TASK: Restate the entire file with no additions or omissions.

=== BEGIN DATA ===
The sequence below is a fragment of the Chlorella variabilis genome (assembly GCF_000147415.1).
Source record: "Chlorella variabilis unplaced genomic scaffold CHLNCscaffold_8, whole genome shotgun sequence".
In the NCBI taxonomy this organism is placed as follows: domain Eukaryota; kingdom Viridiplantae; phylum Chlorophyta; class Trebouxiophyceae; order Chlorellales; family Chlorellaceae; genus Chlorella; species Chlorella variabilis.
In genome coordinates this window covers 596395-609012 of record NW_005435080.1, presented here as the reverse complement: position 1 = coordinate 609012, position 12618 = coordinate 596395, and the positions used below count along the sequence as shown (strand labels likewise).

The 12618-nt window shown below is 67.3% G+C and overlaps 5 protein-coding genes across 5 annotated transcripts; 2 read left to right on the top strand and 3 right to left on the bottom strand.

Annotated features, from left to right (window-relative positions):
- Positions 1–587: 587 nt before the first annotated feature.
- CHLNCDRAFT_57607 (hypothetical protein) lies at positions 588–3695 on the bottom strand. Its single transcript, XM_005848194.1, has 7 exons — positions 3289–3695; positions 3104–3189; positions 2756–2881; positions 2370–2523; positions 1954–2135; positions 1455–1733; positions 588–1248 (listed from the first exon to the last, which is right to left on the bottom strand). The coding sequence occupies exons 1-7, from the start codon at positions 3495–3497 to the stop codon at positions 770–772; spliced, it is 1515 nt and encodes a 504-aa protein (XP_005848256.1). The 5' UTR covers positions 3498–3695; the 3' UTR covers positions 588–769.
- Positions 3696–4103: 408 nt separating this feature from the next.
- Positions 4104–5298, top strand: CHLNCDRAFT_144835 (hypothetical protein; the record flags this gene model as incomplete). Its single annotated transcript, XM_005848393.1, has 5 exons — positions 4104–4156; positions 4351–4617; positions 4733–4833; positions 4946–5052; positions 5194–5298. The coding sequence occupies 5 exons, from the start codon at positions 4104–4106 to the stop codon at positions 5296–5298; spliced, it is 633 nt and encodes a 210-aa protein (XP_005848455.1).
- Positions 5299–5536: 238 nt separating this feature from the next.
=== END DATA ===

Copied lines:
The sequence below is a fragment of the Chlorella variabilis genome (assembly GCF_000147415.1).
Source record: "Chlorella variabilis unplaced genomic scaffold CHLNCscaffold_8, whole genome shotgun sequence".
In the NCBI taxonomy this organism is placed as follows: domain Eukaryota; kingdom Viridiplantae; phylum Chlorophyta; class Trebouxiophyceae; order Chlorellales; family Chlorellaceae; genus Chlorella; species Chlorella variabilis.
In genome coordinates this window covers 596395-609012 of record NW_005435080.1, presented here as the reverse complement: position 1 = coordinate 609012, position 12618 = coordinate 596395, and the positions used below count along the sequence as shown (strand labels likewise).

The 12618-nt window shown below is 67.3% G+C and overlaps 5 protein-coding genes across 5 annotated transcripts; 2 read left to right on the top strand and 3 right to left on the bottom strand.

Annotated features, from left to right (window-relative positions):
- Positions 1–587: 587 nt before the first annotated feature.
- CHLNCDRAFT_57607 (hypothetical protein) lies at positions 588–3695 on the bottom strand. Its single transcript, XM_005848194.1, has 7 exons — positions 3289–3695; positions 3104–3189; positions 2756–2881; positions 2370–2523; positions 1954–2135; positions 1455–1733; positions 588–1248 (listed from the first exon to the last, which is right to left on the bottom strand). The coding sequence occupies exons 1-7, from the start codon at positions 3495–3497 to the stop codon at positions 770–772; spliced, it is 1515 nt and encodes a 504-aa protein (XP_005848256.1). The 5' UTR covers positions 3498–3695; the 3' UTR covers positions 588–769.
- Positions 3696–4103: 408 nt separating this feature from the next.
- Positions 4104–5298, top strand: CHLNCDRAFT_144835 (hypothetical protein; the record flags this gene model as incomplete). Its single annotated transcript, XM_005848393.1, has 5 exons — positions 4104–4156; positions 4351–4617; positions 4733–4833; positions 4946–5052; positions 5194–5298. The coding sequence occupies 5 exons, from the start codon at positions 4104–4106 to the stop codon at positions 5296–5298; spliced, it is 633 nt and encodes a 210-aa protein (XP_005848455.1).
- Positions 5299–5536: 238 nt separating this feature from the next.